You can rent an Afghan, but you can never buy one!

    All allied relationships are temporary and up for sale!

    May 11, 2010 at 1:11 pm | Report abuse |
  38. Manmohan Lal

    Karzai is a great asset of India in helping us achieve our goals of sorrounding Pakistan from the other side.

    India must exert more pressure on USA to accept and work along Karzai.

    May 11, 2010 at 12:44 pm | Report abuse |
  39. Voice of Reason

    This story makes me very sad. Those two soldiers died for nothing, and it upsets me that we are allowing this Eric guy to talk like he really has no clue about the situation in Afghanistan right now. If it took the lives of two of my fellow Americans/soldiers to put him there, then its up to us to ask Karzai for accountability. I am not just talking about the millions of donated money that has ended up in his family pockets, but also for how many soldiers had to give up their lives, so Karzai can wear his green coat and come hang out with Obama. He has never done anything, has not given up anything for Afghanistan. Because he has never given anything up for it, he will never appreciate Afghanistan like the rest of us who gave more than was fair to ask. He is known as the "Mayor of Kabul" by his own people. A mayor who can't even walk the streets of Kabul because he is afraid to die. Is it worth it for our soldiers and friends to die for a man like that? I think not... the country of Afghanistan would be better off without a President who is only interested in storing away more money for his family so when he leaves the country and asks asylum of another country,he will have a nice stash of money saved up.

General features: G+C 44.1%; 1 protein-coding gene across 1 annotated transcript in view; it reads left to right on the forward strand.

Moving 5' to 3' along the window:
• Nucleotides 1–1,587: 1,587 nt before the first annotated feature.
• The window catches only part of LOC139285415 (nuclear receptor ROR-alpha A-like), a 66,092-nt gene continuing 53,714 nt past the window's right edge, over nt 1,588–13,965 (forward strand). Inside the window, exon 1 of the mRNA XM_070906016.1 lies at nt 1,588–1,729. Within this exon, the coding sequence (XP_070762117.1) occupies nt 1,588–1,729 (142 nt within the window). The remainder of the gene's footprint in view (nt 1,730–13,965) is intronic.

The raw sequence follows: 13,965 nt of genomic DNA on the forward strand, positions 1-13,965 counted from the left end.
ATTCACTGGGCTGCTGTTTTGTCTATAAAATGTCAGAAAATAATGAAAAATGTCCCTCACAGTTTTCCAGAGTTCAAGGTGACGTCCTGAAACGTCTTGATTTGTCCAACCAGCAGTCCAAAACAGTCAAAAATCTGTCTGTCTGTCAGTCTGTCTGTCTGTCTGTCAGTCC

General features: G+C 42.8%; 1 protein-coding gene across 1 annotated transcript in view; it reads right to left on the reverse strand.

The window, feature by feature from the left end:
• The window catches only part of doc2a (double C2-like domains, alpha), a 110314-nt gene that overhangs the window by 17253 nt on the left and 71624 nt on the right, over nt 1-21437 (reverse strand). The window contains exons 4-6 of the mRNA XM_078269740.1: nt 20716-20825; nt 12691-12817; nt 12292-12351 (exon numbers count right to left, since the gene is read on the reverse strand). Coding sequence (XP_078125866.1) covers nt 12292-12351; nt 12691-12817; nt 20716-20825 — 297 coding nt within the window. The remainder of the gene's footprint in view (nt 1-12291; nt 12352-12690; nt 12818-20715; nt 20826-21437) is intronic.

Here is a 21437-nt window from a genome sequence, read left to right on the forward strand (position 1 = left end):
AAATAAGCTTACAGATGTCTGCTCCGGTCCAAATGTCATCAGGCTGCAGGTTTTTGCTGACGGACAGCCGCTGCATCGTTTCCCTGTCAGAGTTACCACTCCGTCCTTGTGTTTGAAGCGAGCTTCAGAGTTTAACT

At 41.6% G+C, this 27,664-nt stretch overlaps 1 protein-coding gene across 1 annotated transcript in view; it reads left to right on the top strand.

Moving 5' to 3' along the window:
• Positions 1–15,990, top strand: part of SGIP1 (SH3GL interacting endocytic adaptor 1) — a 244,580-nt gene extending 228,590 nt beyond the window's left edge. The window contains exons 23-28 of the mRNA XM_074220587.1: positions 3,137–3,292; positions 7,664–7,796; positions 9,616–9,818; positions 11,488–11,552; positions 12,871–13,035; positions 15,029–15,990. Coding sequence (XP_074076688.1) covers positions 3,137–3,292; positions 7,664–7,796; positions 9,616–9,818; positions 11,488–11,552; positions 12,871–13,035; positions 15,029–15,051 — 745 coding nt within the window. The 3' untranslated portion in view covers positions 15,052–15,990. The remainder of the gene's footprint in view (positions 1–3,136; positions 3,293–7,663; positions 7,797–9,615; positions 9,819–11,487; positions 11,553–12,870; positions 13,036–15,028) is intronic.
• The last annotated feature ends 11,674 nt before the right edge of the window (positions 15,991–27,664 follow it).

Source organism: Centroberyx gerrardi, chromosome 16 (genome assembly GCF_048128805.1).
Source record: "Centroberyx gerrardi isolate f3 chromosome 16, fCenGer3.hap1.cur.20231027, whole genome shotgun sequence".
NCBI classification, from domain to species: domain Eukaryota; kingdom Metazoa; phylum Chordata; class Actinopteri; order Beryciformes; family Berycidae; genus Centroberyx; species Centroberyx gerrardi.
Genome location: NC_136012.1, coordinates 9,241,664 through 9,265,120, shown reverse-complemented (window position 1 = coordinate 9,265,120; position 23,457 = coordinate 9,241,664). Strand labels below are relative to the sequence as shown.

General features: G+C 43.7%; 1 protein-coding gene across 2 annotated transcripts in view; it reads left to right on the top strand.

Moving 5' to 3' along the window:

I am sorry Eric, but I have met Karzai, and I also knew him when he was a no body in Pakistan, and i wouldn't even sacrifice my pet for him, much less my loved ones.

    May 11, 2010 at 12:34 pm | Report abuse |
  40. Jo Blo

    It would be much simpler to believe in Karzai if his brother wasn't an opium drug kingpin as well on the CIA payroll.

    May 11, 2010 at 11:53 am | Report abuse |
  41. monkeyboy

    Karzai: A piece of advice. Drop the organ grinder monkey outfit and put on a suit and tie.

    May 11, 2010 at 11:23 am | Report abuse |